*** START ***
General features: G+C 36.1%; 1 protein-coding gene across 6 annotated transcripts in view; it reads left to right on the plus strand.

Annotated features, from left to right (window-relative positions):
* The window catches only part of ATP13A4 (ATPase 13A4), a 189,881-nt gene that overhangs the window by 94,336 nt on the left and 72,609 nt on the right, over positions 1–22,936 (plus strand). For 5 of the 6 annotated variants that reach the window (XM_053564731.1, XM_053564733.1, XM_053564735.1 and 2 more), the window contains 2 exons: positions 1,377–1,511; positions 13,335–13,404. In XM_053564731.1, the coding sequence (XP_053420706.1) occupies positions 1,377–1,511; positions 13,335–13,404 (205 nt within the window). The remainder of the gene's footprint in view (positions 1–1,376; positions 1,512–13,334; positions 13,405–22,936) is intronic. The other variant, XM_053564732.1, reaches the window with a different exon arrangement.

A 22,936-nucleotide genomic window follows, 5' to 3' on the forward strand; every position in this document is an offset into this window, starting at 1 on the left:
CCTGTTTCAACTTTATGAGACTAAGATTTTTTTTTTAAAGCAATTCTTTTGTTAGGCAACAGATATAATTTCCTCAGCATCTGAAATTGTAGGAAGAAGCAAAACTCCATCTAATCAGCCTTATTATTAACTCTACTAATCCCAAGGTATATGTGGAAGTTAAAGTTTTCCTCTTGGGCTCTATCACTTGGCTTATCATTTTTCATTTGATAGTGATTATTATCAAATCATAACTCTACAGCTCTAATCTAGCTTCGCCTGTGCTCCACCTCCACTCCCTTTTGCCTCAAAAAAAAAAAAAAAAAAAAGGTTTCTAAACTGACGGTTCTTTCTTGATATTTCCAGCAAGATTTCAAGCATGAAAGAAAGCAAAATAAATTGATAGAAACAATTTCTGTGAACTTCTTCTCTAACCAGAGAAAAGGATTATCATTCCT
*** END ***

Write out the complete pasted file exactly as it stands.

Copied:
General features: G+C 36.1%; 1 protein-coding gene across 6 annotated transcripts in view; it reads left to right on the plus strand.

Annotated features, from left to right (window-relative positions):
* The window catches only part of ATP13A4 (ATPase 13A4), a 189,881-nt gene that overhangs the window by 94,336 nt on the left and 72,609 nt on the right, over positions 1–22,936 (plus strand). For 5 of the 6 annotated variants that reach the window (XM_053564731.1, XM_053564733.1, XM_053564735.1 and 2 more), the window contains 2 exons: positions 1,377–1,511; positions 13,335–13,404. In XM_053564731.1, the coding sequence (XP_053420706.1) occupies positions 1,377–1,511; positions 13,335–13,404 (205 nt within the window). The remainder of the gene's footprint in view (positions 1–1,376; positions 1,512–13,334; positions 13,405–22,936) is intronic. The other variant, XM_053564732.1, reaches the window with a different exon arrangement.

A 22,936-nucleotide genomic window follows, 5' to 3' on the forward strand; every position in this document is an offset into this window, starting at 1 on the left:
CCTGTTTCAACTTTATGAGACTAAGATTTTTTTTTTAAAGCAATTCTTTTGTTAGGCAACAGATATAATTTCCTCAGCATCTGAAATTGTAGGAAGAAGCAAAACTCCATCTAATCAGCCTTATTATTAACTCTACTAATCCCAAGGTATATGTGGAAGTTAAAGTTTTCCTCTTGGGCTCTATCACTTGGCTTATCATTTTTCATTTGATAGTGATTATTATCAAATCATAACTCTACAGCTCTAATCTAGCTTCGCCTGTGCTCCACCTCCACTCCCTTTTGCCTCAAAAAAAAAAAAAAAAAAAAGGTTTCTAAACTGACGGTTCTTTCTTGATATTTCCAGCAAGATTTCAAGCATGAAAGAAAGCAAAATAAATTGATAGAAACAATTTCTGTGAACTTCTTCTCTAACCAGAGAAAAGGATTATCATTCCT